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The American Journal of Managed Care August 2015
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Differential Impact of Mental Health Multimorbidity on Healthcare Costs in Diabetes
Leonard E. Egede, MD, MS; Mulugeta Gebregziabher, PhD; Yumin Zhao, PhD; Clara E. Dismuke, PhD; Rebekah J. Walker, PhD; Kelly J. Hunt, PhD, MSPH; and R. Neal Axon, MD, MSCR
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Differential Impact of Mental Health Multimorbidity on Healthcare Costs in Diabetes

Leonard E. Egede, MD, MS; Mulugeta Gebregziabher, PhD; Yumin Zhao, PhD; Clara E. Dismuke, PhD; Rebekah J. Walker, PhD; Kelly J. Hunt, PhD, MSPH; and R. Neal Axon, MD, MSCR
Assessment of prevalence and specific costs associated with discrete multimorbid mental health disease clusters in adults with diabetes.
ABSTRACT

Objectives: This study assessed the prevalence and specific costs associated with discrete multimorbid mental health disease clusters in adults with diabetes mellitus (DM).

Study Design: Longitudinal analysis of a retrospective cohort.

Methods: We performed a 5-year longitudinal analysis of a retrospective cohort of 733,071 patients with DM from the US Veterans Health Administration (VHA) between 2002 and 2006. The mental health comorbidities (MHCs) examined included depression, substance abuse, and psychosis. Our primary outcomes of interest were total inpatient, outpatient, and pharmacy costs measured in 2012 US$ from the perspective of the VHA.

Results: DM was present with comorbid depression, substance abuse, and psychosis in 12.1%, 3.7%, and 4.2% of patients, respectively. Overall, 13.5% of patients had 1 MHC, 2.5% had 2 MHCs, and 0.5% had all MHCs. Total inpatient ($1,435,651,415), outpatient ($366,137,435), and pharmacy ($90,064,725) costs were highest for patients with DM and comorbid depression alone. At the per-patient level, DM plus psychosis and substance abuse had the highest inpatient costs ($35,518), DM plus all MHCs had the highest outpatient costs ($6962), and DM plus depression and psychosis had the highest pharmacy costs ($1753).

Conclusions: DM with comorbid depression is the most prevalent MHC combination and is associated with the highest total VHA healthcare costs. However, other comorbidity clusters are associated with higher mean per patient costs, and may therefore benefit from more intensive intervention. Analysis of healthcare expenditures by multimorbid disease clusters can be a useful tool for healthcare policy planning.

Am J Manag Care. 2015;21(8):535-544
Take-Away Points

This study assessed the prevalence and specific costs associated with discrete mul-timorbid mental health disease clusters in adults with diabetes mellitus using data from the Veterans Health Administration.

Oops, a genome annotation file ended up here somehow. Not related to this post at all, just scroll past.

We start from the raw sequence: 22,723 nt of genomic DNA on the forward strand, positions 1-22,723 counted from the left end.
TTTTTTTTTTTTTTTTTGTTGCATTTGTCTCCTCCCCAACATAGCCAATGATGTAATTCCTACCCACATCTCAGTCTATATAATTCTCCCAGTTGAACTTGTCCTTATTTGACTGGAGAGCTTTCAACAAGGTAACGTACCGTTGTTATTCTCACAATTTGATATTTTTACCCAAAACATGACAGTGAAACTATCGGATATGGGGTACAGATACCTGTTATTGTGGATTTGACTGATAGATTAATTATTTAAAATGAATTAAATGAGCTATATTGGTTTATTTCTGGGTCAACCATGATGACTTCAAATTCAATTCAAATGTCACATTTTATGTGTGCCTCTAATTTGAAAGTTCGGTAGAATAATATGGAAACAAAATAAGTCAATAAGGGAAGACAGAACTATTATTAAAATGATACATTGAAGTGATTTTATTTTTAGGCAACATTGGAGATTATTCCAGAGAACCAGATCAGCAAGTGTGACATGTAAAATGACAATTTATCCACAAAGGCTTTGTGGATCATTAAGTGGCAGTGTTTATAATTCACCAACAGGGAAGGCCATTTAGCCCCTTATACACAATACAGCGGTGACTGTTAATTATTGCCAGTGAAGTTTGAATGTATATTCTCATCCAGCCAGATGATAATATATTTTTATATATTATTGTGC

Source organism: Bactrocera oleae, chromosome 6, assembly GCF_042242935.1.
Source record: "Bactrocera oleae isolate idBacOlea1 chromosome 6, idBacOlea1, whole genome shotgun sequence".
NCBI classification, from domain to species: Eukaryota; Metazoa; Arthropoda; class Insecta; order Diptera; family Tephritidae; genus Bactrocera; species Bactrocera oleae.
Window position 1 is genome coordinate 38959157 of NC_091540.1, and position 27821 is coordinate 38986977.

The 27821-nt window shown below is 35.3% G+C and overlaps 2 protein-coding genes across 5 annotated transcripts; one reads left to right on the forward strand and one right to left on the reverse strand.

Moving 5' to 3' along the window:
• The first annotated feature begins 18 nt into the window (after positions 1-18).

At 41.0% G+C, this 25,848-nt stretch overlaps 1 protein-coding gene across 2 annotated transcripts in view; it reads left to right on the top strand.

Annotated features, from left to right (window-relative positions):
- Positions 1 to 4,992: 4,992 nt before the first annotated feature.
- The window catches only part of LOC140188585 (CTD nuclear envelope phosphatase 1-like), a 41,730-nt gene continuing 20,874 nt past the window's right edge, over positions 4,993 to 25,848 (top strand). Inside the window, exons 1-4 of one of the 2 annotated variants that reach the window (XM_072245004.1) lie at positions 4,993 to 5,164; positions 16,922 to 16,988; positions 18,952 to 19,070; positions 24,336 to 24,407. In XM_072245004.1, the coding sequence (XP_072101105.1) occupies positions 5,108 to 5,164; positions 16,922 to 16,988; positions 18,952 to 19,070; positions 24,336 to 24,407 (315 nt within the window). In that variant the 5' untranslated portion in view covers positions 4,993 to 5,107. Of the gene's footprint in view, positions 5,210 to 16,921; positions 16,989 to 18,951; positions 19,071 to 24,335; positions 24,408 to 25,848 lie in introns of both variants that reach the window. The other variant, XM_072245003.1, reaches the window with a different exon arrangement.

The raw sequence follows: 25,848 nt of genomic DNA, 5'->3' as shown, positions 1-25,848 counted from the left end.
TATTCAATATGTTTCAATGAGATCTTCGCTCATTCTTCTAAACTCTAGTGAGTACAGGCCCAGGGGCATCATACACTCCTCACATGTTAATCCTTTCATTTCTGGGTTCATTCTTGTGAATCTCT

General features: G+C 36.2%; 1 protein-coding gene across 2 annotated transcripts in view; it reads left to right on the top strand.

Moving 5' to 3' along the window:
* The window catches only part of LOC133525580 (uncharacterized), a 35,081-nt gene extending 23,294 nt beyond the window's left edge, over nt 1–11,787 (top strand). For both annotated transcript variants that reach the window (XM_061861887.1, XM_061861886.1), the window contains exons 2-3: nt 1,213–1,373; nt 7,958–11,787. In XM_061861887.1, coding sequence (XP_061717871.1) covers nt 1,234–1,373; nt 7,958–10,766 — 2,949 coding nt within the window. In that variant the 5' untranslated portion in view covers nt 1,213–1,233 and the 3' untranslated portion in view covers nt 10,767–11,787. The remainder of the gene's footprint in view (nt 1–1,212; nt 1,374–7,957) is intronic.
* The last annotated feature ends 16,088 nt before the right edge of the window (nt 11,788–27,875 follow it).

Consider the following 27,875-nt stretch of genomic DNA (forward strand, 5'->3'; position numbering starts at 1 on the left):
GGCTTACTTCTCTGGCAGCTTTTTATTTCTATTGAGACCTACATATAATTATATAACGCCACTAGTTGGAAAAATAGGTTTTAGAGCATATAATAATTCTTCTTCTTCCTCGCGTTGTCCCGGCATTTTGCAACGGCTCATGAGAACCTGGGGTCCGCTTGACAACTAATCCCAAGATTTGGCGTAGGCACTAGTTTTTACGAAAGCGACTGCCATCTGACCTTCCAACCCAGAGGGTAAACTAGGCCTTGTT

• Depression, substance use, and psychosis were highly prevalent in this population.
  • Diabetes mellitus with comorbid depression was the most prevalent comorbid mental health condition and was associated with the highest total healthcare cost. However, other comorbidity clusters were also associated with higher mean per patient costs.
  • Analysis of healthcare expenditures by multimorbid disease clusters may be a useful tool for healthcare policy planning.
Diabetes mellitus (DM) is a global health problem that affected 285 million adults, or 6.4% of the worldwide adult population in 2010.1 By 2030, DM prevalence is projected to increase by 69%, creating additional health burdens in both developing and developed countries.1

The United States has been similarly affected by epidemic DM spread, with 25.8 million people affected in 2012 and a projected 29 million to be affected by 2050.2 DM is a costly disease, with new estimates indicating that the total 2012 DM-related expenditures in the United States were $245 billion3— a 41% increase over estimates from 2007—and costs are expected to continue to rise.3,4 The largest component of national DM-related expenditures is attributed to inpatient costs, with additional costs related to medication and physician office visits.3 Currently, more than 1 in 10 US healthcare dollars are spent directly on DM and its complications.5

Multimorbidity, defined as the coexistence of 2 or more chronic diseases in a given patient, has been found to be highly prevalent among primary care populations in recent years, and prevalence appears to be increasing as the world-wide population ages.6,7 A recent cross-sectional study of 1.7 million Scottish primary care patients found that 42% of subjects had 2 or more of 40 chronic conditions.8 Similarly, 35% of veterans in the US Veterans Health Administration (VHA) were reported to have 3 or more of 29 chronic conditions.9 Research indicates that certain common multimorbid disease clusters involve both somatic and psychiatric illnesses and are associated with increased healthcare utilization, increased costs, and worse health outcomes.8,10 Among these, DM is the most commonly cited chronic medical illness.6